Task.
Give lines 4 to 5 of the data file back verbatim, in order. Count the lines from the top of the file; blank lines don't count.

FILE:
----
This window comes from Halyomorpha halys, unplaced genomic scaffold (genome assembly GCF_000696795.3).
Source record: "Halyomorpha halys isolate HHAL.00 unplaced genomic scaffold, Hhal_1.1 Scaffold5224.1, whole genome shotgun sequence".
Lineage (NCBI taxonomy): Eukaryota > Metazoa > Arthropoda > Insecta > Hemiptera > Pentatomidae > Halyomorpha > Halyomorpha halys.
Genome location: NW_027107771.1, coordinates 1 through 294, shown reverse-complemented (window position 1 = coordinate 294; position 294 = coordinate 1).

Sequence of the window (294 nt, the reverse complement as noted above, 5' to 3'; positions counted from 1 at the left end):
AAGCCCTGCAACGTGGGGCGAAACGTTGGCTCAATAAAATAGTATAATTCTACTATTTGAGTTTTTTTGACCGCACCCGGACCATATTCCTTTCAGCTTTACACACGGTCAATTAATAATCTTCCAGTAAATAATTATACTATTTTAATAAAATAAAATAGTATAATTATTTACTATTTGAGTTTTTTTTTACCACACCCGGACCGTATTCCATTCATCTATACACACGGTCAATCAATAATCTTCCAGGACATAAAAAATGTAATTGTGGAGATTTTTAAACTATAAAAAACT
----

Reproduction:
Genome location: NW_027107771.1, coordinates 1 through 294, shown reverse-complemented (window position 1 = coordinate 294; position 294 = coordinate 1).

Sequence of the window (294 nt, the reverse complement as noted above, 5' to 3'; positions counted from 1 at the left end):